Secondary teachers 'more likely' to reject Government offer, strike on the cards

A secondary school teachers strike is looking increasingly likely after the Post Primary Teachers Association (PPTA) revealed it is not satisfied with the latest Government offer.

The Government presented an offer to the PPTA on Tuesday night and members will be voting on it on Wednesday afternoon.

PPTA president Jack Boyle told The AM Show the union is frustrated with the offer, which he said hasn't changed much in the month since the last one was rejected.

"You go into a piece of work in good faith to try and reach a resolution and you basically have very little change in the month that you're given," he said.

"We designed these meetings to minimise any impact on learners, that's why they're during the exam period because those students won't be missing out with the teacher not there to go and consider an offer, and it looks like nothing's been done in that intervening month."

Mr Boyle said that the offer will still be voted on, but he's pretty sure he knows what option the teachers will choose.

"Commencing today is that we're going to put that offer... to secondary teachers in New Zealand and they will be saying 'yes this is sufficient' or more likely 'this is nowhere near sufficient'," he said.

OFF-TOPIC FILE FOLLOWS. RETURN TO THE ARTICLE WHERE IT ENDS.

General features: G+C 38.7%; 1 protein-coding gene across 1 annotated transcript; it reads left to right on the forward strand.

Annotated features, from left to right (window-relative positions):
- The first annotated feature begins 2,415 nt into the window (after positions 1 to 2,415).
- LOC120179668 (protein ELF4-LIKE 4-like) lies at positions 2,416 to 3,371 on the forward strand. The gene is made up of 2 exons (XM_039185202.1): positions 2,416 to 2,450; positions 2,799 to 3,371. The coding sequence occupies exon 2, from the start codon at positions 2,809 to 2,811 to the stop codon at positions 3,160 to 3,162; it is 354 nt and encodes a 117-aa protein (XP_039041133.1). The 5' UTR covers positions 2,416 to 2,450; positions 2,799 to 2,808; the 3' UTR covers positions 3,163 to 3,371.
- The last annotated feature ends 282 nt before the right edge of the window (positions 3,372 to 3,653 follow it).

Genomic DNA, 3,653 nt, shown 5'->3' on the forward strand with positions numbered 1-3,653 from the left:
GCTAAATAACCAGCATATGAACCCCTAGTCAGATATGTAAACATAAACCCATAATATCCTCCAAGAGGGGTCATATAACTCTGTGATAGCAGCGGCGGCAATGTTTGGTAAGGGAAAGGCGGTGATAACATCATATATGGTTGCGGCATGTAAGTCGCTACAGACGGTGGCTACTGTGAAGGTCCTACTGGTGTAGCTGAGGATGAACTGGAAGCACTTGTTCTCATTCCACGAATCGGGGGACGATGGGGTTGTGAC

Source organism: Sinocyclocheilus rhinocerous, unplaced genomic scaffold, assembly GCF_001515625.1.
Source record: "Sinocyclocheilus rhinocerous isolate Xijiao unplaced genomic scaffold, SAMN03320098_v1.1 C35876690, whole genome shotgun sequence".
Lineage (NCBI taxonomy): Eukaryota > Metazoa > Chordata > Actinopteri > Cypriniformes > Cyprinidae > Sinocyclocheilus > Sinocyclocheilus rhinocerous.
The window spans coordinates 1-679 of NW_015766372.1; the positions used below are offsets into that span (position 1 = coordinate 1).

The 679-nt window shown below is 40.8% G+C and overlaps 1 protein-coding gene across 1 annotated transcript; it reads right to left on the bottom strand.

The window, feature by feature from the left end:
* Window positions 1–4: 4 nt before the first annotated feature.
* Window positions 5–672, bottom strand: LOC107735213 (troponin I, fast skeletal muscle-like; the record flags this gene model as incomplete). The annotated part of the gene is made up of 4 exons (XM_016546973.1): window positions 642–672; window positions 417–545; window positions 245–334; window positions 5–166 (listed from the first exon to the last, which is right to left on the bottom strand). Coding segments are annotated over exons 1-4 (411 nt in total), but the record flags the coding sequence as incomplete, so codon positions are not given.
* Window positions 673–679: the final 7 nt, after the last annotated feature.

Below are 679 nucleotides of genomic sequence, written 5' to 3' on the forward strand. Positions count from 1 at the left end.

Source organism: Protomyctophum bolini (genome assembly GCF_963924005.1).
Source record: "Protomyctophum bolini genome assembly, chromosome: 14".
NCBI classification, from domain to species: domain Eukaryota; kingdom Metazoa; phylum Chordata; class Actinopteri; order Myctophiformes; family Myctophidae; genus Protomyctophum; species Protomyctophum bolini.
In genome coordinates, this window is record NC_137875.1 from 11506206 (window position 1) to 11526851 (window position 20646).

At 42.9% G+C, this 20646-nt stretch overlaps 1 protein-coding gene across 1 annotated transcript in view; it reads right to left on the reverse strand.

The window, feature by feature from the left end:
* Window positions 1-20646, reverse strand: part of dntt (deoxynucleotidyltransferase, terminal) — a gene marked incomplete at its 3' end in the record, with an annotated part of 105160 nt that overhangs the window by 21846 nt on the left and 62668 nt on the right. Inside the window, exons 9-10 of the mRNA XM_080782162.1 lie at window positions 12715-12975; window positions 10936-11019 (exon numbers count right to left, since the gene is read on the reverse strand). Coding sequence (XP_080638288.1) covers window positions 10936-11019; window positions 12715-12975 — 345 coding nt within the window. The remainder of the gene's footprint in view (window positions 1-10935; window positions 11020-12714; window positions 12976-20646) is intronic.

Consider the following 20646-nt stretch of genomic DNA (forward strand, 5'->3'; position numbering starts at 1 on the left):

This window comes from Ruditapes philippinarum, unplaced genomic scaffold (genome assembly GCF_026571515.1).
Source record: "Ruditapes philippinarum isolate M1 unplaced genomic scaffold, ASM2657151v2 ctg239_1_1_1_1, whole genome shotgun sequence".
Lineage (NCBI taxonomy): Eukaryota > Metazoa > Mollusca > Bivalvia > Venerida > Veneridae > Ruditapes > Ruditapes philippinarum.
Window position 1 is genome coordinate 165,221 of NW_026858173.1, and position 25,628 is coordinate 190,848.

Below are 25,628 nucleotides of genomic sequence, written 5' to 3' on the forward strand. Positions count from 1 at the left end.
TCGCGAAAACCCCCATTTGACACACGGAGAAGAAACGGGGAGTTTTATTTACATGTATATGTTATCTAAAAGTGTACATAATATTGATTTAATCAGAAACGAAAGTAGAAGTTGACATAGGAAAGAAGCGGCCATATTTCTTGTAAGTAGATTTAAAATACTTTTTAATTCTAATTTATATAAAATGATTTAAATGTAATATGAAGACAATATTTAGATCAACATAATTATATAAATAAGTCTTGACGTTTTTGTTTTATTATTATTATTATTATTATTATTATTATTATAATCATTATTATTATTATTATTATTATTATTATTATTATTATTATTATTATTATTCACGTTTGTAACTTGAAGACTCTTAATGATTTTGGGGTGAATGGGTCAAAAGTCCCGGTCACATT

"We need to plan a response and I guess that response is about making what should be really straightforward... if you want the best people in front of our children then you cannot just hope that somehow you're going to put sticky plasters over the current shortages we've got."

Mr Boyle said the teacher shortage was really starting to bite and students could be missing out due to the lack of trained teachers.

But the Government isn't backing up claims it supports teachers with money.

"There are people right now going through secondary schools who may not have a trained maths teacher at any time in their learning," he said.

"What we know is that 3000 people clicking on a website is not the same as having them classroom ready in front of children for the start of next year.

"We're being told 'hey look this is a really important profession, we really support you guys, we want you to be a first choice career', and then 'but we can't pay you anywhere near what you've asked for'."